4 Penetration Testing Tips: Interop Preview

Jumpstart your enterprise security testing efforts with this advice from Interop speaker David Rhoades of Maven Security Consulting.

David Wagner, Executive Editor, Community & IT Life

September 23, 2014

4 Min Read

Eavesdropping On A New Level

Eavesdropping On A New Level

Eavesdropping On A New Level (Click image for larger view and slideshow.)

You know those four out of five dentists who recommend a certain kind of chewing gum to prevent cavities? They also recommend penetration testing for your enterprise. Well, sort of. Somewhat like your friendly dentist, Steven Pinkham and David Rhoades of Maven Security Consulting say that the first line of defense is what your company can easily do to protect itself, before hiring firms like theirs. Maven Security will be coaching companies in security testing at a session during Interop New York.

Why should you do your own penetration testing when Maven or someone else could do it for you?  Rhoades likens learning to do your own pen testing to brushing your teeth and flossing. "Even after you brush your teeth and floss you still have to go to the dentist," Rhoades said, "because he has that external view and expertise that you don't have."

But he also points out that if you aren't going to do any testing yourself first, then you're wasting your time and theirs. Having an in-house pen testing capability is important to get the low-hanging fruit. If you don't do that, then his team or whoever you hire will never get to the most serious of your problems. "The best reason to take an [Interop] session like [ours] is to become a better 'patient'," Rhoades said. "Every doctor wants a patient that eats well and doesn't smoke. If you don't do that, what we do won't work. We don't sell silver bullets."

[Going to Interop? Be sure to attend Maven Security Consulting's Hands-On Web Application Penetration Testing on Sept. 29, the first day of the show.]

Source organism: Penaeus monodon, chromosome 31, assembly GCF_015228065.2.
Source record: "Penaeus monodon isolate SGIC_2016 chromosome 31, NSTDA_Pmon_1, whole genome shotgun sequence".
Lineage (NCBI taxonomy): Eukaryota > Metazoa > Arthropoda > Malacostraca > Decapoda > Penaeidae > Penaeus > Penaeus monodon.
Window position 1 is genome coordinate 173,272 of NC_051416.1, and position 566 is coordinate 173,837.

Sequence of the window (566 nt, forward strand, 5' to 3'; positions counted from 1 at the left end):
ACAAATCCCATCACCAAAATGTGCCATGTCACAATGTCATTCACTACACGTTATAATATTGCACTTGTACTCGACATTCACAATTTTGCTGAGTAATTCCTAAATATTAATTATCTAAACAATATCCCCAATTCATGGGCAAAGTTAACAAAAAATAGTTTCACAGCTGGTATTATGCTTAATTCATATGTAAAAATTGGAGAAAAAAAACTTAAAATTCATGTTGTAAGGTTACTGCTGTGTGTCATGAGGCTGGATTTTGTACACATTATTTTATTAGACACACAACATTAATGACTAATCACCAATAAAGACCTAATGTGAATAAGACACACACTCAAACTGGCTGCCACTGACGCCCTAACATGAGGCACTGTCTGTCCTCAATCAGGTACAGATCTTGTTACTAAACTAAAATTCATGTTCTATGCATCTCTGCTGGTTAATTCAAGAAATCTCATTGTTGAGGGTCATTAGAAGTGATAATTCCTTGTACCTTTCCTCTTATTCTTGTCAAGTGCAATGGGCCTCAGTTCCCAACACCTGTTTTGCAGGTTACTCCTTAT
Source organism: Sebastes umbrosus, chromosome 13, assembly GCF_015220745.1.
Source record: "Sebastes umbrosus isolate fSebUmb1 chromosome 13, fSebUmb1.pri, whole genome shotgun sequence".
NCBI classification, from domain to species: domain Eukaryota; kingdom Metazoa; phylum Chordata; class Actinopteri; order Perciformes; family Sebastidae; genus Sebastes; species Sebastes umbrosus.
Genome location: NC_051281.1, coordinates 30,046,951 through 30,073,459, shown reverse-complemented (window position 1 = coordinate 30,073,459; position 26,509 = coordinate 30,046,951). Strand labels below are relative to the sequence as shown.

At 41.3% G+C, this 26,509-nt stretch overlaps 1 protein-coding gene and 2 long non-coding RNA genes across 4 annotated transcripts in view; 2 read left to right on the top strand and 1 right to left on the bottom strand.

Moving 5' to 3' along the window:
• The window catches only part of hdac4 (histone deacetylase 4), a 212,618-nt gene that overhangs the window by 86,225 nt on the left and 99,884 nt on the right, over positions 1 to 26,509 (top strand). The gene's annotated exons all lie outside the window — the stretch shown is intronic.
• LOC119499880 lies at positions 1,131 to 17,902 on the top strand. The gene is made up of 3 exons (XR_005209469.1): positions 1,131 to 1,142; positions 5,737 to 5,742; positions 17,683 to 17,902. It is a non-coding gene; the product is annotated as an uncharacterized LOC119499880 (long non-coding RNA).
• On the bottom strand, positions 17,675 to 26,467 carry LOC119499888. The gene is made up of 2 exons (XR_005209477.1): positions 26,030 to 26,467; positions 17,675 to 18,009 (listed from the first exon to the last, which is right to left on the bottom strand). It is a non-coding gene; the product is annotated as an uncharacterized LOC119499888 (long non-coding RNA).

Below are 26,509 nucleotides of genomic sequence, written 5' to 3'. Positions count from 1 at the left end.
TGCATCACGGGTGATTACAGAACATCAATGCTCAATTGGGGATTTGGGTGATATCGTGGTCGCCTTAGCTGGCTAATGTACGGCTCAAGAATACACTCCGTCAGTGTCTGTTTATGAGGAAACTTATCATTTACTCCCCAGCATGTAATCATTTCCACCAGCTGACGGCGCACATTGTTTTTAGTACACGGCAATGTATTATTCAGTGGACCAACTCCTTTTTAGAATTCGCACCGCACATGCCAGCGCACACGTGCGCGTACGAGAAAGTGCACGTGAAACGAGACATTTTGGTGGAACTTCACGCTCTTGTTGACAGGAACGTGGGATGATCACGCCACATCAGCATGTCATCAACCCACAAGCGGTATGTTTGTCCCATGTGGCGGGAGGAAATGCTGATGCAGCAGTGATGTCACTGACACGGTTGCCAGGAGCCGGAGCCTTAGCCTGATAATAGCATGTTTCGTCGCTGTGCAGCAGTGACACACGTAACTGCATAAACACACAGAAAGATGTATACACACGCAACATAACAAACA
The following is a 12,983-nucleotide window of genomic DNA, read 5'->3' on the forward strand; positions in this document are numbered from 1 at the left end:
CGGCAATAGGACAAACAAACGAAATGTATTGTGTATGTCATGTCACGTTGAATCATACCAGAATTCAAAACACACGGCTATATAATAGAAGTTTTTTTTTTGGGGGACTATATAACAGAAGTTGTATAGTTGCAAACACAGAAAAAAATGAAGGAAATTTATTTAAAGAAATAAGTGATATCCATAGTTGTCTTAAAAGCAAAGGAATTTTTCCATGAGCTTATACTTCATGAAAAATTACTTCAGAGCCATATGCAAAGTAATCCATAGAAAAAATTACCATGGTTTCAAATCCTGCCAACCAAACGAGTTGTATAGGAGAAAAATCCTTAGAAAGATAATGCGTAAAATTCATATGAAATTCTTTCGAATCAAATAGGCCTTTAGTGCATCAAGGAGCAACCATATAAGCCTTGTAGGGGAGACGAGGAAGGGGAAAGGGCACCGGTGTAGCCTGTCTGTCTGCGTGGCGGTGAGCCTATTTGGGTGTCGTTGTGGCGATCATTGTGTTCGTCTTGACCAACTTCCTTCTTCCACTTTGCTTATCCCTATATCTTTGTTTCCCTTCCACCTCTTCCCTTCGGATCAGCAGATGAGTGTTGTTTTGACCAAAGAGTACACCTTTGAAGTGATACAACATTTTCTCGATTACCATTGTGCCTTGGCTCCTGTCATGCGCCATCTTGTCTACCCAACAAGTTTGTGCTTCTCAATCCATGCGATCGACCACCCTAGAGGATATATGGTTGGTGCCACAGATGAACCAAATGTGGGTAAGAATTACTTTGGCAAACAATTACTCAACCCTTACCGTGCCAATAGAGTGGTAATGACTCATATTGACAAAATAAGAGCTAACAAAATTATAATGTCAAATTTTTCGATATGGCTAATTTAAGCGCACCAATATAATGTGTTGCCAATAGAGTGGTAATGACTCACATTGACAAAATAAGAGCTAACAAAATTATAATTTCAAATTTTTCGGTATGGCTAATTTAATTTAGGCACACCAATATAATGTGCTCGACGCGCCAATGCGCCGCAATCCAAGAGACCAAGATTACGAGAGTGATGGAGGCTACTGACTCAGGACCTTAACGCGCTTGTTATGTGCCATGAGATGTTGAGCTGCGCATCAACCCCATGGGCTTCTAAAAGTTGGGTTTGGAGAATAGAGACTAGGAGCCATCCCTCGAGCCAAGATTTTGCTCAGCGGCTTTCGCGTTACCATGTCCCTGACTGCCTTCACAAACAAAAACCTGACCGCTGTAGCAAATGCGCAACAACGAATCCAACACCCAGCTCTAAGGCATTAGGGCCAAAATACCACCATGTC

The session addresses two of the most serious problems facing your organization today -- cross-site scripting and SQL injection. It will provide a virtual environment called the Web Security Dojo, that includes your own targets to practice on, and even after you leave the event you can continue to use Web Security Dojo to practice your skills. "When the class is over, the class ain't over," stressed Rhoades.


It is hard to imagine a more important topic at Interop New York. The cost of breaches is rising in the US every year. According to a study by Ponemon and Symantec, the cost of a breach in the US can be as high as $199 per record lost. Considering that the number of records lost in breaches is going up, it adds up quickly. Just ask Target, which lost 3% to 4% of its transactions last Christmas because of a breach.

So, how can you be a better security "patient" so Maven or another security firm can help? According to Rhoades:

  • When developing new applications, consider security requirements first. "Don't bolt it on later."

  • Test as you go. "Don't wait until right before you go live to test. That's too late."

  • Someone has to drive security. Whether it is a CISO or a CTO or someone else, there has to be someone willing to make it a priority.

  • Get the easy stuff before any outside folks come in. "I swear, sometimes I feel like if I see another cross-scripting error, I'm just going to fire that client."

Rhoades said almost anyone in a company could take away something valuable from the Maven Interop session. "We're looking more for attitude than title. Honestly, an accountant could attend this and it could open their eyes. Their attention to detail might lend itself nicely to being able to do a repeatable, safe, security assessment." Of course, what they're really hoping for is developers and those in charge of lines of business. Anyone who can champion good security is welcome and necessary.

"We need more good people trained in the art of black-hat hacking," Rhoades said. "That's the only way we're going to stop the attacks."

In its ninth year, Interop New York (Sept. 29 to Oct. 3) is the premier event for the Northeast IT market. Strongly represented vertical industries include financial services, government, and education. Join more than 5,000 attendees to learn about IT leadership, cloud, collaboration, infrastructure, mobility, risk management and security, and SDN, as well as explore 125 exhibitors' offerings. Register with Discount Code MPIWK to save $200 off Total Access & Conference Passes.

About the Author(s)

David Wagner

Executive Editor, Community & IT Life

David has been writing on business and technology for over 10 years and was most recently Managing Editor at Enterpriseefficiency.com. Before that he was an Assistant Editor at MIT Sloan Management Review, where he covered a wide range of business topics including IT, leadership, and innovation. He has also been a freelance writer for many top consulting firms and academics in the business and technology sectors. Born in Silver Spring, Md., he grew up doodling on the back of used punch cards from the data center his father ran for over 25 years. In his spare time, he loses golf balls (and occasionally puts one in a hole), posts too often on Facebook, and teaches his two kids to take the zombie apocalypse just a little too seriously. 

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